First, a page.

Which stories dominated the green GigaOM clicks in 2011? This year was filled with smart thermostats, a dream of Apple getting into solar, the bankruptcy of Solyndra, the efficiency of cloud computing, Google’s green data centers and Tesla’s Model S.
Check out our photos of Tesla’s Model S Alpha build room, where engineers work on testing 20 Model S Alphas for things like safety, durability and electronics. In a couple of months, Tesla will start building 50 Betas, and by mid-2012, will start delivering the car.
For more than a year, Digg has been working on a major redesign of the site, one that makes the social features of the site much more obvious. But the new look could actually make it harder for Digg to stand apart from the social crowd.
Just as BumpTop 3D is coming into its own on the Windows platform (Multi-Touch support in 7), a private Mac alpha is being circulated. It’s in Alpha for a reason too, because in its current state, it does little more than look like its Windows counterpart. But the BumpTop Mac team is looking for input and feedback as they build it out, which is where those with an Alpha version come into play.
Immediately after downloading and installing the BumpTop Alpha, I was terribly underwhelmed. Despite the Alpha team’s email-based warning, I was expecting something akin to what I’ve seen on the Windows side of the fence. But as I’ve considered the situation, I’m taking the optimistic approach. Read More about BumpTop for Mac is Now in Alpha
I still take it as a personal affront that Mac (s aapl) users have had to wait so long for a usable build of Google Chrome (s goog). Since I haven’t done any Windows-related work in a good while now, running Chrome was really my only reason for using any kind of OS virtualization. I barely even have cause to open MS Word anymore.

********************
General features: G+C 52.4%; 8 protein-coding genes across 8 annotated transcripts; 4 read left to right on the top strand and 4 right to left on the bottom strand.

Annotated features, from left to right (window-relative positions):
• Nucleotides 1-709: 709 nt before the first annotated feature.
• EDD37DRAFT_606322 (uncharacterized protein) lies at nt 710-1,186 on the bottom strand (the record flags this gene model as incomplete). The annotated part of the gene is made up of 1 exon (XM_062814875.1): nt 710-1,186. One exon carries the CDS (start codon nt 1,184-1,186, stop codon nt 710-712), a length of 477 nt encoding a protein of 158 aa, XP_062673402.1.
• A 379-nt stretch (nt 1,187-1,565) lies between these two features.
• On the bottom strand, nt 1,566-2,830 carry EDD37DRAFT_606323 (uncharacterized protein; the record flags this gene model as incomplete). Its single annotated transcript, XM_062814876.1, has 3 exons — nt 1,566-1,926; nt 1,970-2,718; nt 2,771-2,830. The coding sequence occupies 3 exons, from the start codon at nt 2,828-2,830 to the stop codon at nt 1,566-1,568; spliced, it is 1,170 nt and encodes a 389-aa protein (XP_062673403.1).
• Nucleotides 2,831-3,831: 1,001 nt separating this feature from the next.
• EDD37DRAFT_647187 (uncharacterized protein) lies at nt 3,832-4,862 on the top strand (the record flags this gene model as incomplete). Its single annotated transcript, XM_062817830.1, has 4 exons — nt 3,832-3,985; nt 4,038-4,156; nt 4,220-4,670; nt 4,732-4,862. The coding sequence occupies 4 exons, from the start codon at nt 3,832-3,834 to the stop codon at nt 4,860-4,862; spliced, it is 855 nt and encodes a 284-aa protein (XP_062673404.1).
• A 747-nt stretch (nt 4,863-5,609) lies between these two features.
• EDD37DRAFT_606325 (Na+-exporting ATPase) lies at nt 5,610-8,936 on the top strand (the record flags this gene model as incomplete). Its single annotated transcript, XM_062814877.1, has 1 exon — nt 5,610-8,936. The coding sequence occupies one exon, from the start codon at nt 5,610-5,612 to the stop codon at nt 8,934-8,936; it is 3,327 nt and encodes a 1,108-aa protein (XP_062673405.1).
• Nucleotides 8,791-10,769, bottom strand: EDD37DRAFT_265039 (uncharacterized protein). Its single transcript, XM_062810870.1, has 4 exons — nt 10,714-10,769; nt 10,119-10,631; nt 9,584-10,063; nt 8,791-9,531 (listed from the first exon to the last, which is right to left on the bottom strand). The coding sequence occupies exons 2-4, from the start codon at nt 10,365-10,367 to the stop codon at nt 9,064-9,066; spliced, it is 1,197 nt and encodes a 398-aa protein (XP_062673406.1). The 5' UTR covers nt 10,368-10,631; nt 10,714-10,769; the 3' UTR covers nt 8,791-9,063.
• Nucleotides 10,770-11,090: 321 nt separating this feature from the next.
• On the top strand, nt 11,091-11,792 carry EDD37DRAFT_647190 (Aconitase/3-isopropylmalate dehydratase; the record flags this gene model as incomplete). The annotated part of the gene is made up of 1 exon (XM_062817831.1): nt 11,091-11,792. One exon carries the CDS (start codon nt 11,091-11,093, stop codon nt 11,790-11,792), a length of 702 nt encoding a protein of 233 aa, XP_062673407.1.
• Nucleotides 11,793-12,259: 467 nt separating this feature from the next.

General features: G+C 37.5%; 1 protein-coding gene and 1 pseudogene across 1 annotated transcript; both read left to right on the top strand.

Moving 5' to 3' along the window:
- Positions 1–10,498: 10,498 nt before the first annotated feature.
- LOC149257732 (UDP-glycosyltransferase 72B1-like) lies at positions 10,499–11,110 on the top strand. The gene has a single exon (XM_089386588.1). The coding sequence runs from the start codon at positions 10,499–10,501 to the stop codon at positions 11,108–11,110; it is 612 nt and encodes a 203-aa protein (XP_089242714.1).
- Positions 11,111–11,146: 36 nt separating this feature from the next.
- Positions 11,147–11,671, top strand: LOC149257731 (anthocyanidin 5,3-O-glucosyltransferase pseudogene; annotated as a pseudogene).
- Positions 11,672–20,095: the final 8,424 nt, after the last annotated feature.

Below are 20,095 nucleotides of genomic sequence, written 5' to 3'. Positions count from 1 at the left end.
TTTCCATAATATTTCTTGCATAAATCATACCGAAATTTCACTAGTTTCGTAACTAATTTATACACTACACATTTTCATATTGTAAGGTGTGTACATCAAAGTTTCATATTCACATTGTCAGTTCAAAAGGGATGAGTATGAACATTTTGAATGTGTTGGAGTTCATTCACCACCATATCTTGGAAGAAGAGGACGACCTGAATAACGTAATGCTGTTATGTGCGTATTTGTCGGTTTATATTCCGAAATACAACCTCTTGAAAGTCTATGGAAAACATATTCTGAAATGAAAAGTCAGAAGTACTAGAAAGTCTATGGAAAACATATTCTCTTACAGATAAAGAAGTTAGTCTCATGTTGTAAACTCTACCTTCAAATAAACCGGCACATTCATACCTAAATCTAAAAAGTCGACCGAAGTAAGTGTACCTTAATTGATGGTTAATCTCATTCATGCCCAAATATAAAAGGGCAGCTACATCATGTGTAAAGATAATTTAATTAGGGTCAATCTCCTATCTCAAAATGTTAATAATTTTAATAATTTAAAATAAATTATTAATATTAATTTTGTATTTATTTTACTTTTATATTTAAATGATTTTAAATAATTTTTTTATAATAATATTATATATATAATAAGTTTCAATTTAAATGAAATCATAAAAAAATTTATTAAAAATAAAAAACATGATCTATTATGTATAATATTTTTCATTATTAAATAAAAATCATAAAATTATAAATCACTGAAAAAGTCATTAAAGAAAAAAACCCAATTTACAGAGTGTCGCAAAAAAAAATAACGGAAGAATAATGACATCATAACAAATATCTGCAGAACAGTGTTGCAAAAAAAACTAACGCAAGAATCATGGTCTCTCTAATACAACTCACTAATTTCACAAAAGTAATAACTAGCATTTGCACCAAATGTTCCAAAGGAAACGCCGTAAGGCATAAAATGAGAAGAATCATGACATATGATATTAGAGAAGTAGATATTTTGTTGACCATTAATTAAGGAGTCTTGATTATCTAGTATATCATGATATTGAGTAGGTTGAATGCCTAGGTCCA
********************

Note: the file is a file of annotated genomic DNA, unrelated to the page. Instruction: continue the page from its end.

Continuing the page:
Finally, as Simon mentioned last week, we Apple fans have got a Chrome build near enough completion to get worked up about. It isn’t anywhere near a proper final build, but it does work well enough that I felt comfortable using it to compose this piece. It’s good enough for most web work that doesn’t involve using Flash (which is almost all of it, in my case, I’m realizing). Read More about Google Chrome Mac Developer Preview Works Like a Charm
An early version of Chrome is now publicly available for Mac users, at least what there is of it. As the Chromium Blog glibly posted, this release is intended for developers who take “great pleasure in incomplete, unpredictable, and potentially crashing software.” Having caveated that, Chrome feels fast, faster than Safari, and that is saying something.
Something else to be said in favor of Chrome is that it’s stable. Not that this release doesn’t crash — it does, but it just dies gracefully. Unlike Safari, which upon crashing takes all your browser windows down to the grave, Chrome displays a “sad tab of death” for the single offending browser instance. Similarly, isolating browser instances benefits security, and security for Chrome is also boosted by periodically updated blacklists of malware and phishing urls. Read More about Developer Preview of Google Chrome for OS X Available